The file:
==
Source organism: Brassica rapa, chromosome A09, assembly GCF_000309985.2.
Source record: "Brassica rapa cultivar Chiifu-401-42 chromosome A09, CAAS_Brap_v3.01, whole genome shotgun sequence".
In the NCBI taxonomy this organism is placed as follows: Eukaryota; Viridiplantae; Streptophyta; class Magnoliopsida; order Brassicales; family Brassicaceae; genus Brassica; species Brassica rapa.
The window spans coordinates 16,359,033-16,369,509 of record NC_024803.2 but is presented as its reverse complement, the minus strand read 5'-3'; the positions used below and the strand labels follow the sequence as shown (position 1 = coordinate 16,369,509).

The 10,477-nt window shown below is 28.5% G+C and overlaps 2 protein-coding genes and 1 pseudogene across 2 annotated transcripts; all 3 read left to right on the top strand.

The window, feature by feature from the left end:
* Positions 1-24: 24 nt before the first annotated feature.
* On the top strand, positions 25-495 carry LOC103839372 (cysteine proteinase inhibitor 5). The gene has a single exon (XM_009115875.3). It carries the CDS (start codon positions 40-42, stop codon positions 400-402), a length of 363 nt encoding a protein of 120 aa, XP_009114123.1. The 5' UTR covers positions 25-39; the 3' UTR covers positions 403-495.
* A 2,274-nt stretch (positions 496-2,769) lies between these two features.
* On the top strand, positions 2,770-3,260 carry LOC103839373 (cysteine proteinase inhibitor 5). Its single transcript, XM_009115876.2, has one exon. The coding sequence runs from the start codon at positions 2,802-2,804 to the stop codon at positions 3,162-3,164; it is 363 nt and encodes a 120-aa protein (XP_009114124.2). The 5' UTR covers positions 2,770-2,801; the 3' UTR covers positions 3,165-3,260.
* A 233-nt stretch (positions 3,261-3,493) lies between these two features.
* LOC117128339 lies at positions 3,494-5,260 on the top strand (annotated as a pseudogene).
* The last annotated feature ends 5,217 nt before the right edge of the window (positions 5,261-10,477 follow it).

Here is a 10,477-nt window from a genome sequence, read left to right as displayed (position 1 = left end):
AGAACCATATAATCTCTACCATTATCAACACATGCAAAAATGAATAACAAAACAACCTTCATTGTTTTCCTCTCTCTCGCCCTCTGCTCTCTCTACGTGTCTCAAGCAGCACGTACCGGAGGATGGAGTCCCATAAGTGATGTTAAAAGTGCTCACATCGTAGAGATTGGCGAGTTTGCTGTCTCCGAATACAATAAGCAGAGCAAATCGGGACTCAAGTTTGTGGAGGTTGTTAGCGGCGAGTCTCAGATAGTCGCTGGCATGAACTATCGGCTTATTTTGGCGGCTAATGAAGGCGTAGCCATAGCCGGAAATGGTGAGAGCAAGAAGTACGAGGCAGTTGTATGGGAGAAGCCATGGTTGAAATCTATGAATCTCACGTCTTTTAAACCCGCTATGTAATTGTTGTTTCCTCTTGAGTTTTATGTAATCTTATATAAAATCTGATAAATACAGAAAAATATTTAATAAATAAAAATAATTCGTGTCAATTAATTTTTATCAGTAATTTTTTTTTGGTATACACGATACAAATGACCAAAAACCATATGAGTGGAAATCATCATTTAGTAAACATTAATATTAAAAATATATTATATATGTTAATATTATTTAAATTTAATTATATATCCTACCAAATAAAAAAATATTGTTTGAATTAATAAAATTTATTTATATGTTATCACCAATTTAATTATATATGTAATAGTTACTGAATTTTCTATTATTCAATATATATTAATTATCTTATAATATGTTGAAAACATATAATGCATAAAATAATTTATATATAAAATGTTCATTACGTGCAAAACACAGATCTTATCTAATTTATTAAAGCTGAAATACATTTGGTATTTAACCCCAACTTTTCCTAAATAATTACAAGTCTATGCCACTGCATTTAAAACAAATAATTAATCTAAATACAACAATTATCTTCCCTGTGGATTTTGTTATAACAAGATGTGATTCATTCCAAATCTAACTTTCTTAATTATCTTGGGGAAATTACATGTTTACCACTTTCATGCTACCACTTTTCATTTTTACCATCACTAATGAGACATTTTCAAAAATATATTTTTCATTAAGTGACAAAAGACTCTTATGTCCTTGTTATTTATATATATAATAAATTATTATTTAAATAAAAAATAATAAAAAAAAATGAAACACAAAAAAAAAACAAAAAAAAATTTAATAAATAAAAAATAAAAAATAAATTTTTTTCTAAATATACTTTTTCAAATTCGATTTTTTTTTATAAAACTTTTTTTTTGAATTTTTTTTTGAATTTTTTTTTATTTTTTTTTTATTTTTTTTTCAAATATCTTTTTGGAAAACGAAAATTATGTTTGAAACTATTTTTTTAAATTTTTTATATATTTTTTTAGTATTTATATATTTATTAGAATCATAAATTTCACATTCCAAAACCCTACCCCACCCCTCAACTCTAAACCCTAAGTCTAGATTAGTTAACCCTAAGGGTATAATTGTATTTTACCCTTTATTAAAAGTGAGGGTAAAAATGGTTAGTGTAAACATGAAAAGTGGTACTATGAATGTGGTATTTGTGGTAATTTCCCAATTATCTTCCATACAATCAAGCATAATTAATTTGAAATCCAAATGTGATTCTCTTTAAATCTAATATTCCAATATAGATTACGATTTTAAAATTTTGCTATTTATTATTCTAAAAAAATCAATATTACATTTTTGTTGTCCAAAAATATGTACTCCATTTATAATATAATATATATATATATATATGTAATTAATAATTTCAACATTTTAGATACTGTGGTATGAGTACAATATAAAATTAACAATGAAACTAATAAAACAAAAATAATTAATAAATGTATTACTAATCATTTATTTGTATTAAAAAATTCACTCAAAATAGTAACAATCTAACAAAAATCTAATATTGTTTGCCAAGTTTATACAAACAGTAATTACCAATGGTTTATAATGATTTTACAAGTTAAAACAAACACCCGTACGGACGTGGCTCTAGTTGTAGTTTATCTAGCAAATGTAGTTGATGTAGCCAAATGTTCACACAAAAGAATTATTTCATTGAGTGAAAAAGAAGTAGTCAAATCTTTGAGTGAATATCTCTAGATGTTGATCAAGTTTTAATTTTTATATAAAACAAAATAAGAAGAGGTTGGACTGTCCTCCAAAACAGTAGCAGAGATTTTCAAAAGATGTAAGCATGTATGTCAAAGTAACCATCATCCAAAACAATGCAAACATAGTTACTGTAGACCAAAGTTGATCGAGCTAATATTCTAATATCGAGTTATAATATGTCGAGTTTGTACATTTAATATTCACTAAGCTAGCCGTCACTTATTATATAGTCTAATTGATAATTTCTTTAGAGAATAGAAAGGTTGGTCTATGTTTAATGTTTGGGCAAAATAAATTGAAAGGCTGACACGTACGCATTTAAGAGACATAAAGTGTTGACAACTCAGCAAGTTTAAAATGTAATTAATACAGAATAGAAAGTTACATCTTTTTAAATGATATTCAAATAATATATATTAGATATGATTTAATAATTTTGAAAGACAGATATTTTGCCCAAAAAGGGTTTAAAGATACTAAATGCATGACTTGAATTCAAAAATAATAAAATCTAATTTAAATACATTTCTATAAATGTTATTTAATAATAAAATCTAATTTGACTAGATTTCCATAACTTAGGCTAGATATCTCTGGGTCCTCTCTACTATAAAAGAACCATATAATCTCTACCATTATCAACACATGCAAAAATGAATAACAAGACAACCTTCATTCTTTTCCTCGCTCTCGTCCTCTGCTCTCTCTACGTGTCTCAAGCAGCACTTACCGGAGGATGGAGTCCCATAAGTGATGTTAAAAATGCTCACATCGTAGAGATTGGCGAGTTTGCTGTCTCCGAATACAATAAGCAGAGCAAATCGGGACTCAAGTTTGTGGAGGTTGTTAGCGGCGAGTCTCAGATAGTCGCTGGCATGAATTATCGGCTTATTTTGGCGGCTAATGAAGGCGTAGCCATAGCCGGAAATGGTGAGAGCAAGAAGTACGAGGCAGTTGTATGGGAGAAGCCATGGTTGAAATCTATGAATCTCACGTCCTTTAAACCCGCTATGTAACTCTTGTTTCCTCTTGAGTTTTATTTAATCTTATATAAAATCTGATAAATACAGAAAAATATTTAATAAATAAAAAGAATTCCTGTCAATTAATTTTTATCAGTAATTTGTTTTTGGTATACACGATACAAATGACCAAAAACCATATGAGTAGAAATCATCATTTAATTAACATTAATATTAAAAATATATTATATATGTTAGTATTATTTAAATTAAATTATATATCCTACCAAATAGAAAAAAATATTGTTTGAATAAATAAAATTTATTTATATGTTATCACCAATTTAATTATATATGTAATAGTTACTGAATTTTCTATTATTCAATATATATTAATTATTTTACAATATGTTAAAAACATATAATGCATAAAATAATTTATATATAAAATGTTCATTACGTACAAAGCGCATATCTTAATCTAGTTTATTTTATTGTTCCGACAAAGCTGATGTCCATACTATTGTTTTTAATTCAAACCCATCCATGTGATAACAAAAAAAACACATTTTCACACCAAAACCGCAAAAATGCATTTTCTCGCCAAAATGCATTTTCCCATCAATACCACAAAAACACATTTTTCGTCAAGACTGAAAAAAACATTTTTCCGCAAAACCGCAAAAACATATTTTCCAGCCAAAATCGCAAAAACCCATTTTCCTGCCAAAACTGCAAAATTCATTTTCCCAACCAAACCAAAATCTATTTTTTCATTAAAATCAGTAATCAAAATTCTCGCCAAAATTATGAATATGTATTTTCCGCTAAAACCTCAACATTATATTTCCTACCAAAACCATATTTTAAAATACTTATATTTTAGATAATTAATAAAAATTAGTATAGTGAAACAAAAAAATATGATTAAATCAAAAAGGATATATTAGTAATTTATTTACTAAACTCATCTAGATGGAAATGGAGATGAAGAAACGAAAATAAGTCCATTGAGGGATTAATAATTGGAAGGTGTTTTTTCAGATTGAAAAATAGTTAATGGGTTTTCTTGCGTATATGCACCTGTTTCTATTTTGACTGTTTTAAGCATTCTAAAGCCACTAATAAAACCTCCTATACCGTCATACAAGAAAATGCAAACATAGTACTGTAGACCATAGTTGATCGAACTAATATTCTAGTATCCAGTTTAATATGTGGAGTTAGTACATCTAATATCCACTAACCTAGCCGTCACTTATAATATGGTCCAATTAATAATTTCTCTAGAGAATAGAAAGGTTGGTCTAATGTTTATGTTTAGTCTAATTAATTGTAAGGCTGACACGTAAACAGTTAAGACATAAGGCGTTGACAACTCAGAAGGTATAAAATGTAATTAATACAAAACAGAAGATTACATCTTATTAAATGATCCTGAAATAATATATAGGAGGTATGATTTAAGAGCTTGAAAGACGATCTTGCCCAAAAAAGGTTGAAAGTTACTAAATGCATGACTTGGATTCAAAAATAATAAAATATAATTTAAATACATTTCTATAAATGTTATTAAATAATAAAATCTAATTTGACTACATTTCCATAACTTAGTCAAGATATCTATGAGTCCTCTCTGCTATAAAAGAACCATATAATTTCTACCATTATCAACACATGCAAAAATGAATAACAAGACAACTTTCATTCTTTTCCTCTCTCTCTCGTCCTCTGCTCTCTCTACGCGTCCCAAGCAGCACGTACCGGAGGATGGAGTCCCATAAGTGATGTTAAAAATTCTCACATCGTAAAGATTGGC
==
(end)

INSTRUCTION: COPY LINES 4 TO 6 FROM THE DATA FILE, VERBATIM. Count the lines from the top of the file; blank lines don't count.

The window spans coordinates 16,359,033-16,369,509 of record NC_024803.2 but is presented as its reverse complement, the minus strand read 5'-3'; the positions used below and the strand labels follow the sequence as shown (position 1 = coordinate 16,369,509).

The 10,477-nt window shown below is 28.5% G+C and overlaps 2 protein-coding genes and 1 pseudogene across 2 annotated transcripts; all 3 read left to right on the top strand.

The window, feature by feature from the left end: